The Oxford Book of English Verse edited by Christopher Ricks. Oxford University Press, 1999.
That the Christian religion was never disestablished in England—or in the ancient English universities of Oxford and Cambridge—is a fact of momentous cultural importance, not only for England but for the English-speaking peoples generally. Despite Newman’s withdrawal from Oxford in 1845 and the subsequent gradual secularization of much of the life of the two universities, the Christian dialogue between faith and reason has continued to thrive there. What’s more, that dialogue’s articulation in works of literature, literary criticism, and lexicography, as well as in works of philosophy, theology, and Biblical scholarship, has often retained a ghostly but genuine stamp of orthodoxy.
Especially is this true of Oxford University and its press, and even more so of that press’s Oxford Book of English Verse,now available in a new, third edition. The first edition appeared in 1900 and was edited by Arthur Quiller-Couch, a poet himself and sometime King Edward VII Professor of English Literature at Cambridge. He chose poems from the period 1250–1900. Enormously popular, this volume was revised once, in 1939, by the editor. It concluded movingly with an orthodox poem by R. D. Blackmore expressing faith in Christ’s triumph over death, “Dominus Illuminatio Mea” (the Lord is my illumination), the Latin phrase itself being the motto of Oxford University. This edition influenced seven decades of English-language readers before being superseded in 1972 by the anthology edited by Dame Helen Gardner, an Oxford don of pious views who was influenced by the neo-orthodox Christian revival of the mid-century, and especially by the poetic and critical achievement of T. S. Eliot, on whom she wrote a fine book.
Dame Helen was very much influenced by Eliot’s revision of the canon of English poetry as represented by two anthologies assembled by Eliot’s friend and disciple John Hayward, a revision that emphasized the importance of two great seventeenth-century “metaphysical” priest-poets, John Donne and George Herbert, though both had also been represented in Quiller-Couch’s 1900 selection. She also restored Alexander Pope to the prominence denied him by the more Romantic and Victorian Quiller-Couch.
Christopher Ricks’s new volume thus has distinguished and influential predecessors, and in fact contains many of the same poets and poems from the period 1200–1950. But Ricks’s edition also includes poems of the period from 1950 to the late 1990s, concluding with Geoffrey Hill and Seamus Heaney—both born, like Ricks, before World War II. The first thing to be said about this anthology is that it is a magnificent achievement, orthodox in the best sense of its predecessors, with its alternative and additional choices deftly and learnedly made and evincing no factitious desire for novelty in selection. It is very unlikely that anyone alive knows as much about English poetry as Ricks; his learning is lightly and wittily worn without sacrificing any of the gravity and centrality of the line of pious Oxford “clerks” that extends from the Middle Ages through Hooker, Samuel Johnson, Newman, and Arnold, to C. S. Lewis, J. R. R. Tolkien, Dorothy Sayers, and Ronald Knox.
Like Helen Gardner, Ricks has acknowledged the influence of Hayward’s anthologies, and if anything, the presence of T. S. Eliot looms even larger in his anthology than in Dame Helen’s—which amounts to a principled rejection of the contemporary devaluation of Eliot. Ricks’s Introduction (wittily divided in two) is exceptional for its simultaneously displaying the craft of literary criticism at its best while also puncturing the “envious usurpation” of prominence for literary criticism over literature itself that our most fashionable literary critics—e.g., Harold Bloom, Paul de Man, Stanley Fish, and their French gurus—have effected in the last quarter century. This usurpation is more poisonous and destructive than people outside of literary studies can easily conceive.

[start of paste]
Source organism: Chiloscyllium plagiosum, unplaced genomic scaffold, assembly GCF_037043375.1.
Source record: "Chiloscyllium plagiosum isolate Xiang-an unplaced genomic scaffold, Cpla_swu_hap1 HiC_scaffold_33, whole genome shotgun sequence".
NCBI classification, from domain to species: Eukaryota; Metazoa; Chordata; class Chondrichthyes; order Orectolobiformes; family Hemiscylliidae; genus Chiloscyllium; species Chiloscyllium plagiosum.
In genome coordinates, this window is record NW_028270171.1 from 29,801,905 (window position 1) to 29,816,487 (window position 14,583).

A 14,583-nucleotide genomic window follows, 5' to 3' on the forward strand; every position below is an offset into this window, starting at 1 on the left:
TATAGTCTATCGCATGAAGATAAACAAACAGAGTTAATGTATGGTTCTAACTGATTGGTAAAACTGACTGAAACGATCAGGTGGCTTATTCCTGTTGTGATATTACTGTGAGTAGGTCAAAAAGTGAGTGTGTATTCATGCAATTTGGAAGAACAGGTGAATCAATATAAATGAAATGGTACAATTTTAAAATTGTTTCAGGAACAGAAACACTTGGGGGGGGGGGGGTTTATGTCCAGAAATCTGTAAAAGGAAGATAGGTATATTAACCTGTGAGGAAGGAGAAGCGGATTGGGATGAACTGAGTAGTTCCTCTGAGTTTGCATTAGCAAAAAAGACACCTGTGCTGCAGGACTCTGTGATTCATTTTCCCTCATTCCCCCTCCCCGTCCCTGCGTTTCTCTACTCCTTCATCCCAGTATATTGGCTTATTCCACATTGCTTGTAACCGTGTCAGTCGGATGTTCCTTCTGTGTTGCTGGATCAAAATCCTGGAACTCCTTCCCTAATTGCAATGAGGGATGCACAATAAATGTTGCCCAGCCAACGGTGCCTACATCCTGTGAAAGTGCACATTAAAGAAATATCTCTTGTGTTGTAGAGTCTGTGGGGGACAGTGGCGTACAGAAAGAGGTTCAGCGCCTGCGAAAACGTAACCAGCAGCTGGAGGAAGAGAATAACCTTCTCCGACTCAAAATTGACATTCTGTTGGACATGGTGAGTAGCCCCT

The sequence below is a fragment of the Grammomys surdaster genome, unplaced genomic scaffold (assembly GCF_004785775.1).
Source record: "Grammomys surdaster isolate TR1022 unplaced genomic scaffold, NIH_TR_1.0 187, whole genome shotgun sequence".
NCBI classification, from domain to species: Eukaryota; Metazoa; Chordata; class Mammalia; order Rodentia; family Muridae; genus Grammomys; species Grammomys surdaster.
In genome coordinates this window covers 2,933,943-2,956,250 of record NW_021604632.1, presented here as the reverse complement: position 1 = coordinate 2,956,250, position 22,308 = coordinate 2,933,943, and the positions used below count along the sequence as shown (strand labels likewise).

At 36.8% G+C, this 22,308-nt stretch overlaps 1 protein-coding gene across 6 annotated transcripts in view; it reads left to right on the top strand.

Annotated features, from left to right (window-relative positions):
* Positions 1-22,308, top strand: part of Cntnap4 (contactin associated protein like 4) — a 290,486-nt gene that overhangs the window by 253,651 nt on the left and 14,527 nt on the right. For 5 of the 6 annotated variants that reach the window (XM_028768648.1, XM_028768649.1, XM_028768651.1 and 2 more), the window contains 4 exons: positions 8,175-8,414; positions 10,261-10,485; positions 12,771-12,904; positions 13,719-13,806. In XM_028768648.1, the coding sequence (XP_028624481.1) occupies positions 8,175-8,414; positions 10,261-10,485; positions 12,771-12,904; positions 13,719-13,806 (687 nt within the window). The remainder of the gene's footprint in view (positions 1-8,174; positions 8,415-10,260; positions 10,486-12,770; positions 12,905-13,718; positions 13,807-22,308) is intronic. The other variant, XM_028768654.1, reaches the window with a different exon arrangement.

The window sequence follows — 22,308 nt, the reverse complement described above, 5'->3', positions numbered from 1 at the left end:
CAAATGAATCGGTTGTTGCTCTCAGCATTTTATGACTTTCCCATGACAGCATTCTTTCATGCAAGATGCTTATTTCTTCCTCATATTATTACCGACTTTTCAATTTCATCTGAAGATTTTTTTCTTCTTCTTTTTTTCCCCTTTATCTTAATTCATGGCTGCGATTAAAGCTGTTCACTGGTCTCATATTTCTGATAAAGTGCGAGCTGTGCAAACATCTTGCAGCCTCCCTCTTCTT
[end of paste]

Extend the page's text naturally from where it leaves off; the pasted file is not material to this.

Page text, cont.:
Though not a Christian, Ricks is often accused of being one, and for good reason. He is implicitly a philosophical foundationalist: a “Logocentrist,” a term of abuse employed by our tenured radicals. And morally, he is an “anima naturaliter cristiana”—if not a Christian, then at least the best kind of fellow-traveller. This is to say that he is a moralist on whose mind and sensibility the waves of twentieth-century historical experience have not beaten in vain. A doggedly unoriginal natural law thinker, Ricks honorably refuses to deny, ignore, mock, or replace the category of religion in human experience, a fact shown in his generous, sympathetic, and precise discussions of Christian poets such as Milton, Johnson, Coleridge, Hopkins, Eliot, and Geoffrey Hill.
Piously but precisely deferential, unlike the self-vaunting deconstructionists who are now in charge of literary studies in the United States, Ricks pays homage in his Introduction to the central line of major poet-critics in English: Ben Jonson, Dryden, Samuel Johnson, Coleridge, Arnold, and Eliot. Especially in light of the failure of the Anglo-Catholic restoration, represented by Newman’s conversion and withdrawal from Oxford in 1845, Ricks knows well the massive modern momentum of scientistic reductionism. “Literary study, like literature itself,” he wrote fifteen years ago, “has always needed to resist . . . the imperialism of science.” Arnold had made this point, and to their credit even the triumphant Victorian agnostics J. S. Mill and T. H. Huxley (winners, where Newman, Keble, and Pusey were losers) came, however late and ruefully, to acknowledge its force.